Making fancy websites without Flash: Introduction


Adobe Flash is no doubt a favorite tool for a lot of web front-end developers and designers. It is widely supported on a variety of platforms and browsers and features a rich and cohesive set of tools and instruments. Some people even say it is the next evolutionary step of the Web.

Why not then?

Even though Flash is great, it has its drawbacks ( of course, I wouldn’t be writing this blog post otherwise ). Here I am talking about a completely Flash made website, not just small fragments of it.

  • It is extremely SEO unfriendly. Although Google stated back in the middle of 2008 that they have improved readability of Flash sites, this still isn’t enough compared to a well-made HTML website.
  • There are no links. If you want to send a link to a friend – no dice. If Google actually learns how to crawl such websites, what links is the crawler going to give? There is only one URL in such a site – the domain name. Best case scenario in Google listings would be a single-page website with a lot of heterogeneous information
  • The web is all about content over design not vice versa. Traditional technologies today are so good that what people usually do with Flash ( and can’t with other stuff ) is make something which looks more like an art gallery than a website. This is extremely counter-productive for any business – end-users visit a site not to experience eye-candies but to get some content. Just like a fashion review – you need to pay attention to the clothes, not to the models. The focus should stay on the content and not on the decoration. Period.
  • Browsers are not really made for that. Yes, you know what I am talking about – when I go to a site and have to wait 7-10 secs just for the Flash to load and then start-up, this makes me a bit nervous. And as I have previously stated on this blog, loading time is crucial for web visitors. Each second can be costly.
  • Background music. Well, OK, it may be just me but I hate background music. Yes, I can stop it but I didn’t want it in the first place! I have 10 tabs running right now and I really don’t want some strange music streaming from somewhere without even notifying me. Yes, this is not just a Flash flaw but it looks like it is easy enough for Flash designers to get tempted by this option.
  • “Let’s reinvent the web!” Hmmm… this sounds a bit like Microsoft but it is actually Adobe trying to do it. Correct me, if I am wrong, but isn’t “flashy” a bad term for a website? You get crazy, incoherent navigation, strange things popping out of nowhere, all kinds of elements moving, resizing and changing shapes all over the place. Long live vector animation! But wait, where did the visitor go… ?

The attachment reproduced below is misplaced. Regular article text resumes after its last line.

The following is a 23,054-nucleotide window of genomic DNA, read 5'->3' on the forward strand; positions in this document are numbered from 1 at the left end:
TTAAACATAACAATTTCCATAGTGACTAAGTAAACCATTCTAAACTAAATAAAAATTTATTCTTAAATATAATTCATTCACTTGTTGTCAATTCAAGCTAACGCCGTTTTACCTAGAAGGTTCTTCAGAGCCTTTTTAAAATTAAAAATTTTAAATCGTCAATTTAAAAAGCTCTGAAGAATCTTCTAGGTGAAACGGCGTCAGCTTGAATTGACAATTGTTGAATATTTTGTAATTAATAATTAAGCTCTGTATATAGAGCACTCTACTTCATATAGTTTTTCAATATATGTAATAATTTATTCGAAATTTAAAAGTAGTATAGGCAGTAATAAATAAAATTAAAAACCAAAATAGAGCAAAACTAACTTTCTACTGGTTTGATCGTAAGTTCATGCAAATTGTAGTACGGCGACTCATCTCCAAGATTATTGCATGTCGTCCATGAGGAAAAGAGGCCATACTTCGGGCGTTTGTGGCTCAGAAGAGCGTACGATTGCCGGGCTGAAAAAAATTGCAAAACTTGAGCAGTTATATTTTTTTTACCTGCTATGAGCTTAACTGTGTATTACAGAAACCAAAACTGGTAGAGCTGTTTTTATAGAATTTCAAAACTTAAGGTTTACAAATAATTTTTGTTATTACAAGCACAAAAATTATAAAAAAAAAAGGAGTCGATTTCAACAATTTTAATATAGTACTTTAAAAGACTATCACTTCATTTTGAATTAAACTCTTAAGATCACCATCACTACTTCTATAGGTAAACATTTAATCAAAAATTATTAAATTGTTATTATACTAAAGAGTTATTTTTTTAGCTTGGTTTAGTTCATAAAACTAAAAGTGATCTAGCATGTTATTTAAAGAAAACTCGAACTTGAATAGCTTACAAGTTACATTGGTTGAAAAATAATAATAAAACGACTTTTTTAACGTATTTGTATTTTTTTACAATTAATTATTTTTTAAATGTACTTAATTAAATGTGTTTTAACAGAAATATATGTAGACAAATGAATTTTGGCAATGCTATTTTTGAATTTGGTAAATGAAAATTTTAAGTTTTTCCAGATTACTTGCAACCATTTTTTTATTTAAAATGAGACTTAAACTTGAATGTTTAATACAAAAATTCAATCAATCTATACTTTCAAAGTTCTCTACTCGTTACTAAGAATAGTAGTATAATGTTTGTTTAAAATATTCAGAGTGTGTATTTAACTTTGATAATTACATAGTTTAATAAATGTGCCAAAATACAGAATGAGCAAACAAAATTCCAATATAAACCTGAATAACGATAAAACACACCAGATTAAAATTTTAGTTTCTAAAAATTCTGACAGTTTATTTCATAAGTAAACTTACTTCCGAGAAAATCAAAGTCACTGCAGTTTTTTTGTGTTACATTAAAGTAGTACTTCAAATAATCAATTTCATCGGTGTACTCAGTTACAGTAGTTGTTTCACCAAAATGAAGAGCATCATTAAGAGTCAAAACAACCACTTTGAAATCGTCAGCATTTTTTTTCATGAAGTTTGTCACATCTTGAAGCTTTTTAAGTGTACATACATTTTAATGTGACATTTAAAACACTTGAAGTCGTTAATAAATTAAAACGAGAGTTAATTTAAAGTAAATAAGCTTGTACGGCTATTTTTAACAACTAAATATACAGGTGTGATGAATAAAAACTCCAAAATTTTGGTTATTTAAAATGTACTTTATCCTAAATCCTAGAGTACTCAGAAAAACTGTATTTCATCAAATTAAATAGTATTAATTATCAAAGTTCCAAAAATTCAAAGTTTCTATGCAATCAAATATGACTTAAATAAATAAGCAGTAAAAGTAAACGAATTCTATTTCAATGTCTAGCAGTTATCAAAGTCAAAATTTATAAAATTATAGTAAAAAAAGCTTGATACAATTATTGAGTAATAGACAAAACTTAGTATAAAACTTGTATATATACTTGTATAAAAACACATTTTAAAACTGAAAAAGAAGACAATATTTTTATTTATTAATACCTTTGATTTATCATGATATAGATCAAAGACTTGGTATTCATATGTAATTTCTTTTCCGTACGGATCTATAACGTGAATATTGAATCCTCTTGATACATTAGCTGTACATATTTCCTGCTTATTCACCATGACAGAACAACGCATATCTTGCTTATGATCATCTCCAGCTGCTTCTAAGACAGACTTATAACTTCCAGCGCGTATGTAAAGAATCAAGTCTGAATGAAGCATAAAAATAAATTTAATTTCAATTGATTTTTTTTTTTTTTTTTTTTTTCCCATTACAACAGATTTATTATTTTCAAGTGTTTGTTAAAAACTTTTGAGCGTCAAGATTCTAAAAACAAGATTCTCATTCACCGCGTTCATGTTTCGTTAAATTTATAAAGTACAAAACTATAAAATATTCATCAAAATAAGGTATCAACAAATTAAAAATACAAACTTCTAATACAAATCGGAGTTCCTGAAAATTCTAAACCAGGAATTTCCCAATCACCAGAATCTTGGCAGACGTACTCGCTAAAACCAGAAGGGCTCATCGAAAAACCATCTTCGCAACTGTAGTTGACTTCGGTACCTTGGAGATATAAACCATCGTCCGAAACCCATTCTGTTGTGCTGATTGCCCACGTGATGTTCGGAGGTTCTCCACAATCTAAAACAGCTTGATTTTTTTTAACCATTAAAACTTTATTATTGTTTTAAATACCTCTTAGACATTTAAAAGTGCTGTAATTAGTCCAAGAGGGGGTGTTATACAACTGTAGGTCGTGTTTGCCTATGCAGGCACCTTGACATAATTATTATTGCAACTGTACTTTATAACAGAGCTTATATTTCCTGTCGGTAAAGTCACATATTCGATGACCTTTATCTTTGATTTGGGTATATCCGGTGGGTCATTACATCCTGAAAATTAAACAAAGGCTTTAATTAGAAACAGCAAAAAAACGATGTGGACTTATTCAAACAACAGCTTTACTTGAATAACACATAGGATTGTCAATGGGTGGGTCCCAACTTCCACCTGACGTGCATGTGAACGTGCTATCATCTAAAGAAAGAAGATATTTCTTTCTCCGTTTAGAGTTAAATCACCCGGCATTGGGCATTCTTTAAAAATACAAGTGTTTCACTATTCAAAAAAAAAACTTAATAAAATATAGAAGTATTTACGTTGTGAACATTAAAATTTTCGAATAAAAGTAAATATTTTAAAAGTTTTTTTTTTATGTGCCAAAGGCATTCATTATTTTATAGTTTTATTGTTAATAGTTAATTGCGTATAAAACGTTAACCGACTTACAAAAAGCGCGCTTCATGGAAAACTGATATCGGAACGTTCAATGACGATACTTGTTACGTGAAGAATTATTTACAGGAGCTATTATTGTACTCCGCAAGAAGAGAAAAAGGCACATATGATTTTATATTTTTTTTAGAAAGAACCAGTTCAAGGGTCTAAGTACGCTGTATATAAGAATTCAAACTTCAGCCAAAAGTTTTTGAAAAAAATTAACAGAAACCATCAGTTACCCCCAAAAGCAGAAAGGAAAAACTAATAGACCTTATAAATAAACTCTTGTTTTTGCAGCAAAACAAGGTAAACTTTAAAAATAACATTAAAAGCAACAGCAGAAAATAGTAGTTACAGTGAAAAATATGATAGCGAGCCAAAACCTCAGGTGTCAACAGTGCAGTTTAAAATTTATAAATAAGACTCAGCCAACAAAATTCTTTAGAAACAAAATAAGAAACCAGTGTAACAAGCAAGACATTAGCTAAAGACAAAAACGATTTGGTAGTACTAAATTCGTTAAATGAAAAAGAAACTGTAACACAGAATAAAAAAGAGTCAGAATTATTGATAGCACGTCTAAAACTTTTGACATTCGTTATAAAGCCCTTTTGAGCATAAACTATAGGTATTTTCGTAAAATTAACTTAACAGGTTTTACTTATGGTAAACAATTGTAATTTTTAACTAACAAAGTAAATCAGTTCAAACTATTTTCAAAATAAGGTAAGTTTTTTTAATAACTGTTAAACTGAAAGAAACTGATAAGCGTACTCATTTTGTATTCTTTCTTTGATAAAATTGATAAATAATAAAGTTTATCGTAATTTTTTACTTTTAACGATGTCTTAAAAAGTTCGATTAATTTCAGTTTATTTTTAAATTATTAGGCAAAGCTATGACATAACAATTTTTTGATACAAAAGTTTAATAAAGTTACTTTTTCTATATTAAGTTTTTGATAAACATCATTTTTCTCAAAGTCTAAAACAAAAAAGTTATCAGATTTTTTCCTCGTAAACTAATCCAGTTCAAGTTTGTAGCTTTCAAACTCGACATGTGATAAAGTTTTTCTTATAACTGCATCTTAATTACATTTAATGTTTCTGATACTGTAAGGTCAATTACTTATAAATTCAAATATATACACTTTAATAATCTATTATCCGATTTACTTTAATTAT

I am sure you can think of many more reasons not to prefer Flash but these were my top list. These are also not too technical – we could talk about inter-compatibility with other technologies for too long.

Enough ranting already – I will show you some tricks which can make Flash history. Our goal is to create a website which is both visually compelling and SEO-friendly – a simple 5-pager with some help from PHP.

Back to basics

Good ‘ol Javascript. It needs some polishing from a well-known library, of course – otherwise you risk banging your head against the wall for some time. In short, we will use traditional html + css + javascript technology which will help us get some really nice effects. We will then add some nifty AJAX to maintain a good and flowing experience for the user but still making a SEO-friendly site with active links and most importantly – a graceful degradation. If the visitor is using a stone age computer without JS support ( or is simply using some JS blocking browser extension ), they will still be able to get to the content. They won’t experience all the sweetness but they will get what they wanted after all – the content.

Javascript Libraries

You can find tons of them out there. I have personally used PrototypeJS and jQuery but have had a good look at YUI, MooTools and Rico, too. Good things are told about Dojo, but I haven’t really looked into it. Some time ago jQuery was much lighter than PrototypeJS and that made many people switch. Today the difference is not so great as jQuery can get down to ~18k and PrototypeJS to ~20k ( gzipped and minified ) but let’s not forget that PrototypeJS’ effects’ library Scriptaculous ( scriptaculous and effects only – no builder, slider, sound, controls and drag&drop ) add another 15k. So, jQuery turns out to be twice lighter.

So, I chose


Go get the most recent version from here. The version I am going t use is 1.3.2  as it is the most recent right now. And some additional plugins – we will talk more about them later but I can recommend Color, Timers and fxQueue. The first one gives you the ability to smoothly change colors ( including background and border ) of elements via animate(). I am taking a minimalistic approach and some may argue that the Color plugin is not that much needed, but if we want some candies, we’ll have to use it. The Timers plugin is not an overkill either – it is a nice wrapper for setTimeout() and setInterval() and does some good garbage collection so that no memory leaks from the browser. You can, of course, use a variety of great plugins from jQuery’s plugins’ repository.

And because this post is getting too long, I will begin with the actual stuff in my next blog entry – stay tuned!

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2 Responses to “Making fancy websites without Flash: Introduction”

  1. Ovalpixels Blog about Web-Building » Blog Archive » Making fancy websites without Flash: Animating background image Says:

    […] Blog « Making fancy websites without Flash: Introduction […]

  2. Carroll B. Merriman Says:

    Great post.. i am actually taking some of these into consideration.

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